Jake and Dinos Chapman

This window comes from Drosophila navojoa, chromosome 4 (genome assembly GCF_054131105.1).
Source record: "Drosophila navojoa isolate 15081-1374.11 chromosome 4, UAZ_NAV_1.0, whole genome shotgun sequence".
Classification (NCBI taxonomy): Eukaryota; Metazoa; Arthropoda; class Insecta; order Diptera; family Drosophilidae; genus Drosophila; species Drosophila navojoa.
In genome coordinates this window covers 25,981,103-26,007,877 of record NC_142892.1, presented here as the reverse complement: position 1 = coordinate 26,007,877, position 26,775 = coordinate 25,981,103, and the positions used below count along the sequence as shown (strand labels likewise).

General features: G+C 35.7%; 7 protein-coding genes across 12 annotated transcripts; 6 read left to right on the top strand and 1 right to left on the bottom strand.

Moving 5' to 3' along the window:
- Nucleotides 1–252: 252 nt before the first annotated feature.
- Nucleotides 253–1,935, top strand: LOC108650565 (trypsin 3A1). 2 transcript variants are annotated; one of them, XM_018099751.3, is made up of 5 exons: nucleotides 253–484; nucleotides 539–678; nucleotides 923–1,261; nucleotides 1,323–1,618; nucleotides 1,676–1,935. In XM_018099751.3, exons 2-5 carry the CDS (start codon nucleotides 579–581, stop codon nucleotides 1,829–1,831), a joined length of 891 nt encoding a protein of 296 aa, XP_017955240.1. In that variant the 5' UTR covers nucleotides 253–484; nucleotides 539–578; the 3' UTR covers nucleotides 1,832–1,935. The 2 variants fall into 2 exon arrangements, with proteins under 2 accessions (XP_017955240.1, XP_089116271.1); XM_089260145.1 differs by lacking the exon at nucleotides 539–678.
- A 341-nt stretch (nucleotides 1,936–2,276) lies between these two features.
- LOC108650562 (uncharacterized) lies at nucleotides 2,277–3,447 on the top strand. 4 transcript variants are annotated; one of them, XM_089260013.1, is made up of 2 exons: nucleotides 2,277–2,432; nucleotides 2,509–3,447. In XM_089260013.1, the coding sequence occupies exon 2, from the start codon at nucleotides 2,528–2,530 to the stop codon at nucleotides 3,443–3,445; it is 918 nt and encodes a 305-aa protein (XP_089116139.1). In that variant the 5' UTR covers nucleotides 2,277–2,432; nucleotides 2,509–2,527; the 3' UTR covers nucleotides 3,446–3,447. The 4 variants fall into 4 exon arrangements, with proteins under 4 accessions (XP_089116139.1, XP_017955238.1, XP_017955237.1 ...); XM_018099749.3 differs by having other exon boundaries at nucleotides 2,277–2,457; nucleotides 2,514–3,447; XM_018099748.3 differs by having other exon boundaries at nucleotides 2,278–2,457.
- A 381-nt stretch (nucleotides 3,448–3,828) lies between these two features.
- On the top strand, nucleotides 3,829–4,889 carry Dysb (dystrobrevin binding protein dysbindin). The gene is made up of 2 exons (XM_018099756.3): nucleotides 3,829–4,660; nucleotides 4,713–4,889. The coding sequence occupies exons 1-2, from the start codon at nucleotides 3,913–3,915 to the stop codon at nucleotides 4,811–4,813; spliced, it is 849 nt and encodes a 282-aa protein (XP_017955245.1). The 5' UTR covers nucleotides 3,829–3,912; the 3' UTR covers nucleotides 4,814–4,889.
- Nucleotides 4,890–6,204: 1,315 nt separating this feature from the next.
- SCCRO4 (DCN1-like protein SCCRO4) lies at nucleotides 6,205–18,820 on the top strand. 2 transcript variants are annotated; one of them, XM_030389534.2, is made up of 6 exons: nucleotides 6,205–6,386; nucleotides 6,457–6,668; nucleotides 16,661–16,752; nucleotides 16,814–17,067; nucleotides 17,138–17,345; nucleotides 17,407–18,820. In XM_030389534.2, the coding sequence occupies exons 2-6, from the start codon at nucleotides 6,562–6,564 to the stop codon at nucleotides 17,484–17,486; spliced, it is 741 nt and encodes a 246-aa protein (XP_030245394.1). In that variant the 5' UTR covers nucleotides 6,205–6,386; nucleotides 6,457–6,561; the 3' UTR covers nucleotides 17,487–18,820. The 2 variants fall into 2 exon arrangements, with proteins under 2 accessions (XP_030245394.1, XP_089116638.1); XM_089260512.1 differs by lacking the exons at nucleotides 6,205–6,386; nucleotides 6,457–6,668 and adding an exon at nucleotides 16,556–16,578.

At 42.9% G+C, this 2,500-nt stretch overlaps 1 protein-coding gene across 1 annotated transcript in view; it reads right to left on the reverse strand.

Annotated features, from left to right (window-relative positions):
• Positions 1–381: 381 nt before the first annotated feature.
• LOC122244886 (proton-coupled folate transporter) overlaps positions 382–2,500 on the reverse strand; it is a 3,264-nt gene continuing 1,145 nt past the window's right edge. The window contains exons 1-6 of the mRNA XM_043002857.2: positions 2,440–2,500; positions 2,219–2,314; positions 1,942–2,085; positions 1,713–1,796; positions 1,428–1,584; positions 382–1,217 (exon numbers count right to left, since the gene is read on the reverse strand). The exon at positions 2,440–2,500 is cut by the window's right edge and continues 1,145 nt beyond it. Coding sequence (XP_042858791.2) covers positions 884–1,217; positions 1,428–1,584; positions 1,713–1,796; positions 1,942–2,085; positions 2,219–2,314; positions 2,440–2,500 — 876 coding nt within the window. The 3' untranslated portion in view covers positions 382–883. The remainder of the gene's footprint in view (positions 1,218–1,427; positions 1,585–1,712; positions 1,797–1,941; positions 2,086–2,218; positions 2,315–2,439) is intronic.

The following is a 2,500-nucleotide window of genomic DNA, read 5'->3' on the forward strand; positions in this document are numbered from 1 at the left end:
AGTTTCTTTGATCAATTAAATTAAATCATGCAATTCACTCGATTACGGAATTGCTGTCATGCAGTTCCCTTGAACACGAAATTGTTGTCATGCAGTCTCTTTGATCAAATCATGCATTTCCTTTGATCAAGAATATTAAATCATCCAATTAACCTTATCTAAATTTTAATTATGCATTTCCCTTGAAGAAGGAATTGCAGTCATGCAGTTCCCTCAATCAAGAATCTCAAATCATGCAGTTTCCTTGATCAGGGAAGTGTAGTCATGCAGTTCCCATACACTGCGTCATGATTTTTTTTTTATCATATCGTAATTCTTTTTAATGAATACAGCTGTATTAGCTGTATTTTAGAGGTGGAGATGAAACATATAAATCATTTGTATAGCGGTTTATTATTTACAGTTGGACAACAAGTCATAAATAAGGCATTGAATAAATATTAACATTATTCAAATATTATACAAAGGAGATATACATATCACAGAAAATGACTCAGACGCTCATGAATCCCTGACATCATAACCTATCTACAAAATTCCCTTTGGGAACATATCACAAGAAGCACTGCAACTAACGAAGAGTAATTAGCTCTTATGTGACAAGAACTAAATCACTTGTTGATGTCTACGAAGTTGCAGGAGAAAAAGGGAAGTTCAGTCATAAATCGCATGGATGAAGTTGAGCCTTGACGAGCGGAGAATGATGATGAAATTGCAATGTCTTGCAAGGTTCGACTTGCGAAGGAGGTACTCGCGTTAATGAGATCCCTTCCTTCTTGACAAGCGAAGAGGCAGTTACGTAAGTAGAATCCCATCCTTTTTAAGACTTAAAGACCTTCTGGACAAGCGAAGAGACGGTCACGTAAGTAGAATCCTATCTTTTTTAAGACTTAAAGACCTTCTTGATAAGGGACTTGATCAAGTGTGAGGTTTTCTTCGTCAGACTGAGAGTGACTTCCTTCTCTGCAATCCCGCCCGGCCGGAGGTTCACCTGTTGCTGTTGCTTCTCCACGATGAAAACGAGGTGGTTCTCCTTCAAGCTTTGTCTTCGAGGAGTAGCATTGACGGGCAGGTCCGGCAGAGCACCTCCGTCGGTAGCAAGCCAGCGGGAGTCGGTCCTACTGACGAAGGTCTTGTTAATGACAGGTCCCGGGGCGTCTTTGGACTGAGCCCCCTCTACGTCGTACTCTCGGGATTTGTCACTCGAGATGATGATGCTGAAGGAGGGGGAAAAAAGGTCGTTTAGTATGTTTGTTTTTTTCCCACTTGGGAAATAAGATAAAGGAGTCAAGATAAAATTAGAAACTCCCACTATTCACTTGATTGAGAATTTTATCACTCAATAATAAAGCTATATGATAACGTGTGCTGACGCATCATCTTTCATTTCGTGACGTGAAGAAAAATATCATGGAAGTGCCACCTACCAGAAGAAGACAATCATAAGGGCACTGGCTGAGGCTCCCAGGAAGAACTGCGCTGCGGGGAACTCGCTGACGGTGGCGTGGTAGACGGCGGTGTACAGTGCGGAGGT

Jake and Dinos Chapman have, in their brotherly two-decade-long career, envisioned many incarnations of hell—Nazi, Freudian, apocalyptic, fast-food chain, Biblical hell with plenty of violence and limbs. That makes their studio, a former iron factory in Hackney Wick, a sort of artistic limbo—a place where two rather Herculean men, with the help of a team of assistants, go about creating new hells in toy-figurine form. “Hot in the summer, too cold in the winter,” Dinos, age 50, says of the place. “Same as any studio.” On the second floor sit certain sculptural works-including the multi-headed child mannequins with genitals for noses and mouths—that made the Chapman brothers so famous in the YBA days of the 1990s. While time hasn’t been kind to every British artist lumped into Charles Saatchi’s 1997 “Sensation” show, the Chapmans have honed their imagistic vocabulary, or really exploded it out, and their sculptural forms—ruthless, hilarious, nightmarish, vampirically alive—have become some of the few iconic Western artworks so far this century to tackle the horrors of death and warfare-be it gender, capitalist, genocidal, a queasy art-world-cold-observer variety, or even just mortal. Arguably, they stand as the anti-Jeff Koonses of contemporary art, using a similar pop-cultural wit to pry open the sleek surfaces for the panic underneath. When their Fucking Hell vitrines were presented at the Punta della Dogana during the 2009 Venice Biennale, the dizzying battlefield invaded by 30,000 individual figurines, each forming its own sort of death dance, stood in pointed relief to the classical religious icons that populate the city. The Chapmans have continued to expand their dark carnival motifs—even separately creating figurative paintings, abstract sculptures, and life-size teams of black homoerotic Nazis-and have group and solo exhibitions lined up for the coming year. While there’s a boyish fuck-you vibe to their enterprise, both men are eloquent on the ways and means of assembly and presentation. “Things are mostly planned ahead,” Jake, age 46, says. “We make schematic plans, but there are possibilities for little emergent ideas to have their say. That’s the advantage of two people making the work. There’s a conversation derived from the work rather than pursuing some perceived end point. I wouldn’t say there is a methodology. The methodology is that there isn’t one.” And how does the conversation go between two brothers? “We have long dialogues,” Jake says. “We’ve been in dialogue for the past 20 years, I guess.” “Like a scratched record,” Dinos adds.